is oilcloth foodsafe? - Mothering Forums

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Old 03-17-2006, 04:15 PM - Thread Starter
 
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I want to make something like these http://www.reusablebags.com/store/wrapnmat-p-2.html

out of oilclcoth. Can anyone tell me if that would be safe?

thank you oh wise women....
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Old 03-17-2006, 04:30 PM
 
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Old 03-17-2006, 07:23 PM
 
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What about PUL, would that be safe?

Heather married to my highschool sweetheart 6/7/02 :cop: Mother to Dani age 14 and Timmy age 10 Nadia 1/29 :
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Old 03-17-2006, 07:30 PM
 
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What's PUL?
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Old 03-17-2006, 07:38 PM
 
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PUL is fabric laminated with polyurethane, it's used as a water proof fabric for diaper covers, AIOs and Hazmat suits.

Heather married to my highschool sweetheart 6/7/02 :cop: Mother to Dani age 14 and Timmy age 10 Nadia 1/29 :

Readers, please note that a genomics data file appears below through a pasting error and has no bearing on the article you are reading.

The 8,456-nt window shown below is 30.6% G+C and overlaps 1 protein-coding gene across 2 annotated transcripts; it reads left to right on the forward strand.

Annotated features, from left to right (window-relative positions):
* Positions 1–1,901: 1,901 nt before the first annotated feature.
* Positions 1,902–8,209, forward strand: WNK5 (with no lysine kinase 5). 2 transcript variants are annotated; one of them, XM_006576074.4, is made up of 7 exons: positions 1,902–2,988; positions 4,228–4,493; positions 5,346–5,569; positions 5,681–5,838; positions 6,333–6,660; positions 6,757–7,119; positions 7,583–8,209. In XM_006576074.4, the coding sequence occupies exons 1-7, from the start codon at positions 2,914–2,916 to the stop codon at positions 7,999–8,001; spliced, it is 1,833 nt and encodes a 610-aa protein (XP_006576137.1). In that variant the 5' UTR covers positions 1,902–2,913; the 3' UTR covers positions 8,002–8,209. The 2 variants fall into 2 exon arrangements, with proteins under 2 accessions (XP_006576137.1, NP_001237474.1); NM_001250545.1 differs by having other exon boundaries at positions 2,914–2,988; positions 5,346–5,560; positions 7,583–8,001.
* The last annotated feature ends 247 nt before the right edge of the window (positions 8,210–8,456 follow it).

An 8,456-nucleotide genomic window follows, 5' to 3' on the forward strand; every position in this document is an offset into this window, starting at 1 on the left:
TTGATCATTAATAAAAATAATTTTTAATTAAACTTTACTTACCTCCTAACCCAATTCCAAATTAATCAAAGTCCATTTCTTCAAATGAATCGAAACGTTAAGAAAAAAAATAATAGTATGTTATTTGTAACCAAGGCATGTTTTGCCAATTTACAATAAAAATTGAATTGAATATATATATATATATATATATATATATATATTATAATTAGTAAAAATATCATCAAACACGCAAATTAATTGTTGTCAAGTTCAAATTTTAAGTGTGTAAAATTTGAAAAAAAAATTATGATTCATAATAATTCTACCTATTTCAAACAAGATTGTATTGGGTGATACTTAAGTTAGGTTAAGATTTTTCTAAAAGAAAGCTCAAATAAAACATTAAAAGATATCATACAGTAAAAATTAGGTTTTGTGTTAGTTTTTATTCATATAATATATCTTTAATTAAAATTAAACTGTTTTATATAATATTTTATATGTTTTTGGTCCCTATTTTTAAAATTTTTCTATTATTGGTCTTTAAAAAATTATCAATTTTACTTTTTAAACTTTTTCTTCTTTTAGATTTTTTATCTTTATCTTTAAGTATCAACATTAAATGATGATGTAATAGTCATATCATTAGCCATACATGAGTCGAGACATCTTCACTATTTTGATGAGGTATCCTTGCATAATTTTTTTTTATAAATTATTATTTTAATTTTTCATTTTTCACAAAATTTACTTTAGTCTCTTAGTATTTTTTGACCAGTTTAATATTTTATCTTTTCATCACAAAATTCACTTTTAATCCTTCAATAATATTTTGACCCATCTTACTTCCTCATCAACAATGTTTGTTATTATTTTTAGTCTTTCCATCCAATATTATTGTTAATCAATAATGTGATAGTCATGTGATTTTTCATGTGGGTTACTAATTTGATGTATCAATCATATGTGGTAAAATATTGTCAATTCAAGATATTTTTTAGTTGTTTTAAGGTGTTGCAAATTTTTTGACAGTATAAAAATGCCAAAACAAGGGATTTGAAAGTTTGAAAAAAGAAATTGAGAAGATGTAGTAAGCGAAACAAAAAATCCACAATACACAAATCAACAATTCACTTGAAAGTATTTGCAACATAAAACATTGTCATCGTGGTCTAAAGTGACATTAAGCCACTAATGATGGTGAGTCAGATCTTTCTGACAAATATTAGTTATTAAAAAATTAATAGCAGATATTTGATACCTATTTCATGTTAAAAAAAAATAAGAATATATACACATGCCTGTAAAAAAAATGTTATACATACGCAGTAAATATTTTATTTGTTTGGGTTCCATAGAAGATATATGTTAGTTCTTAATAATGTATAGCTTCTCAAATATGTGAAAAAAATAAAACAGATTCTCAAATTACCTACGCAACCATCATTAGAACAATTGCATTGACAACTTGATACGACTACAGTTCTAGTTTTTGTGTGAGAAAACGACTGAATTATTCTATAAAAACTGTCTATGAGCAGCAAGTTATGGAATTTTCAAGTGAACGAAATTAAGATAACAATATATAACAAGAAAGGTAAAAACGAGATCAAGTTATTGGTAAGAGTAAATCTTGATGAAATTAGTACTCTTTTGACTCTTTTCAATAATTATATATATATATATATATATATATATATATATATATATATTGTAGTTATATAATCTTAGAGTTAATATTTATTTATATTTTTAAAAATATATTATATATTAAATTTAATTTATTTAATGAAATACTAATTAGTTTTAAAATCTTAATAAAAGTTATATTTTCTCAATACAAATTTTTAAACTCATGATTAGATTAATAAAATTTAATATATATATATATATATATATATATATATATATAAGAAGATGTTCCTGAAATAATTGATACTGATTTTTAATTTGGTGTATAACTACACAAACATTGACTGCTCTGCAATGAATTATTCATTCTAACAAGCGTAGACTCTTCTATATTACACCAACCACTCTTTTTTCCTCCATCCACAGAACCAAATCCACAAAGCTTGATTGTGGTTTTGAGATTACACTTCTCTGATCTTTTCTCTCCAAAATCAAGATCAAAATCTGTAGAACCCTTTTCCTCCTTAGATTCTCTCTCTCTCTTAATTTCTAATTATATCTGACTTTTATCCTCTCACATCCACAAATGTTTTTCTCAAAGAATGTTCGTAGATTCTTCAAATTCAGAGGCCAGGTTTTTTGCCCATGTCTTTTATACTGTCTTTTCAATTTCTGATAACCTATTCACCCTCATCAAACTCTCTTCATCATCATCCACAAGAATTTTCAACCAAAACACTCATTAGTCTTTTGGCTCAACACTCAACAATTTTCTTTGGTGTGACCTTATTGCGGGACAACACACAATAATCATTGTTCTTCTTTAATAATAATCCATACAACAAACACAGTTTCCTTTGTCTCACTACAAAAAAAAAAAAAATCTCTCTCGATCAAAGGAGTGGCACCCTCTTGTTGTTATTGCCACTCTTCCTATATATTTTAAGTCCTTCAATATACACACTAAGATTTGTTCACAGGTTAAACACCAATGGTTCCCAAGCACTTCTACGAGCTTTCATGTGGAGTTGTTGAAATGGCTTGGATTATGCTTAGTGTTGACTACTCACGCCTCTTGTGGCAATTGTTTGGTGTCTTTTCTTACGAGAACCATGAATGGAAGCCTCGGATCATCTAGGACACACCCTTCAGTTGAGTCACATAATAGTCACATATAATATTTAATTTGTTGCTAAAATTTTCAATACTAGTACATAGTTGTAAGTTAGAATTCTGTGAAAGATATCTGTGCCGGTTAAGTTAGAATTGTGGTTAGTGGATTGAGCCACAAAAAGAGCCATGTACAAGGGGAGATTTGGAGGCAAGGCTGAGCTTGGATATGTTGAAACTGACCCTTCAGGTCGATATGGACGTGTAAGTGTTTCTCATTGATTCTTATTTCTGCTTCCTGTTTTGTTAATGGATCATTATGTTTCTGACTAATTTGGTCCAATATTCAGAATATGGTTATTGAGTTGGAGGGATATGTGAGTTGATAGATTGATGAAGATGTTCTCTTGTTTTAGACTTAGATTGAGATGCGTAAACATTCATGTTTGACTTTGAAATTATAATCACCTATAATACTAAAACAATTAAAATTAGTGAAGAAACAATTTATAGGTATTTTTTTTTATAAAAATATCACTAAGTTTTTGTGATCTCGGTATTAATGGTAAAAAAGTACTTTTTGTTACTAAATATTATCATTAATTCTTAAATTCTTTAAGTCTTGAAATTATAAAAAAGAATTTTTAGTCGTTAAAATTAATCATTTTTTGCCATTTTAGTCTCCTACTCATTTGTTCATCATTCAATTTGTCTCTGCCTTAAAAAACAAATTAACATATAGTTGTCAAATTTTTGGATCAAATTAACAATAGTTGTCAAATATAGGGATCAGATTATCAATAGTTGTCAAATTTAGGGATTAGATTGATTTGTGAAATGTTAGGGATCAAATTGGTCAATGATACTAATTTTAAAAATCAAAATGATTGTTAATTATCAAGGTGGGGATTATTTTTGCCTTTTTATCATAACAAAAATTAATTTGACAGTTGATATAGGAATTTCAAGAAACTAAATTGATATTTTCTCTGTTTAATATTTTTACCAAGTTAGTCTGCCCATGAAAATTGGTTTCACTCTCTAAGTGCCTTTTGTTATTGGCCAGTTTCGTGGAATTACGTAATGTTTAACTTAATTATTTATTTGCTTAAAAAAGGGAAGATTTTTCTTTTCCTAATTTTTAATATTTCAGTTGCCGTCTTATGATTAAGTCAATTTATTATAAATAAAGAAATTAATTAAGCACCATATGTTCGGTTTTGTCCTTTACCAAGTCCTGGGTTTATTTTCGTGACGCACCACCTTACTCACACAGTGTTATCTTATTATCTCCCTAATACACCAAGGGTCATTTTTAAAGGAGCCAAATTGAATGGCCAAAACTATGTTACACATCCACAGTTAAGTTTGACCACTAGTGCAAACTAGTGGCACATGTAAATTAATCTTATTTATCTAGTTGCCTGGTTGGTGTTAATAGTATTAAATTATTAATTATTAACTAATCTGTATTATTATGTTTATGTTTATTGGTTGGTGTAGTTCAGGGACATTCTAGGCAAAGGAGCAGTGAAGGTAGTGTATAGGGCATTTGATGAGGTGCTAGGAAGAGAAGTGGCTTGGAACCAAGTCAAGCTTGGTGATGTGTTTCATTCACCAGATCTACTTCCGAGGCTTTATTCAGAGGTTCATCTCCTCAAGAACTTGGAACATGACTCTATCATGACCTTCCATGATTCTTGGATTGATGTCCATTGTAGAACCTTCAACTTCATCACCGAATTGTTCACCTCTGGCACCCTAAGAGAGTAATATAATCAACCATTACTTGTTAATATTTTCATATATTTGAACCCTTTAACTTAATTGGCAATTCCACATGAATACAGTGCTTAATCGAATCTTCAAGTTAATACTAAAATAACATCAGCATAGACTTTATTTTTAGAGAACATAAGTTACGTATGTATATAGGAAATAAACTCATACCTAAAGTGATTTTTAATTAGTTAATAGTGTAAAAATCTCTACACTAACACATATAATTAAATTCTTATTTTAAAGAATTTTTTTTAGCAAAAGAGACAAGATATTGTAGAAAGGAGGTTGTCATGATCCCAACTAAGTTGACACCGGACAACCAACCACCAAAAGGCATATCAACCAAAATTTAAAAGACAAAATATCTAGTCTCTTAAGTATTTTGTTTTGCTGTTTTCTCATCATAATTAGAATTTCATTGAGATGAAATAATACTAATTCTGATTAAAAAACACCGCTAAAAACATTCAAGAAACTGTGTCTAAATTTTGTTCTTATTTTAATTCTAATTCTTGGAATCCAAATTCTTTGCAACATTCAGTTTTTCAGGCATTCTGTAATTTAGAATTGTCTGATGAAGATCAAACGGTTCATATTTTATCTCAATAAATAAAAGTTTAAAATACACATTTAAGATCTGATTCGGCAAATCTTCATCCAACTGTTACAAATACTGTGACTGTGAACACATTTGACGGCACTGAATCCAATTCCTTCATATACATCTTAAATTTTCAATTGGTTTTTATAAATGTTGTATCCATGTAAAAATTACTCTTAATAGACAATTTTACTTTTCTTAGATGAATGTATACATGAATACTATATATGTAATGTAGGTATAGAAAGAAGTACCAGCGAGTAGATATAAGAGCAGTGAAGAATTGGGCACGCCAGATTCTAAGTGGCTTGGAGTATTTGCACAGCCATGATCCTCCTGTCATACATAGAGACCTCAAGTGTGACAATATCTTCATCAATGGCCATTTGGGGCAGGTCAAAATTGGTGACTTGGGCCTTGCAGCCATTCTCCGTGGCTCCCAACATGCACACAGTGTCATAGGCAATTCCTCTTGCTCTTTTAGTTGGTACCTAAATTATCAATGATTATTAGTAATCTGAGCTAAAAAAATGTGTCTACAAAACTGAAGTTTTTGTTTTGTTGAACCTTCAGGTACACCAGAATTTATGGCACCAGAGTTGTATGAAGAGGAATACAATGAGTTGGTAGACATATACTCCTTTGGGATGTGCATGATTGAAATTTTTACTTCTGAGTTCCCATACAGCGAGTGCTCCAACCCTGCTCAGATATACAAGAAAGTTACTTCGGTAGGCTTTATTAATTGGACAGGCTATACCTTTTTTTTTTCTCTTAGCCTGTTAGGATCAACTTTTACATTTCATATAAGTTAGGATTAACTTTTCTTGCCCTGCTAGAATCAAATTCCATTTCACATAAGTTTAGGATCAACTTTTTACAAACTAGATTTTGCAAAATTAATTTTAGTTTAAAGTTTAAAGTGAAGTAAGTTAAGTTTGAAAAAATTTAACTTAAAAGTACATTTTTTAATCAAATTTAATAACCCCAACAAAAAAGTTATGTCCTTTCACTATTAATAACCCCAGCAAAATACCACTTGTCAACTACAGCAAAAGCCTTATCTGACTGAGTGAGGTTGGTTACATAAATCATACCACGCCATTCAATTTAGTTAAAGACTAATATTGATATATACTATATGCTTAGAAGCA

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Old 03-17-2006, 10:50 PM - Thread Starter
 
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Old 03-17-2006, 11:22 PM
 
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but oil cloth is so much prettier

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Old 03-17-2006, 11:46 PM - Thread Starter
 
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so do you know if it is food safe?
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Old 03-18-2006, 05:58 PM - Thread Starter
 
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anyone?
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Old 03-18-2006, 10:13 PM
 
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After reading the first link, you will see that it sounds like making your own oilcloth would be safe. But modern oilcloth is actually made from vinyl, & not reccomended, (it's a fossil fuel made product) So using linseed oil with canvas or linen (the old fashion way) would work great, & I couldn't find anything that said it is not food safe. But I would think that making a cloth bag coated with beeswax would also work I don't even know how you would do that. Rub it on?

http://www.moscowfood.coop/archive/oilcloth.html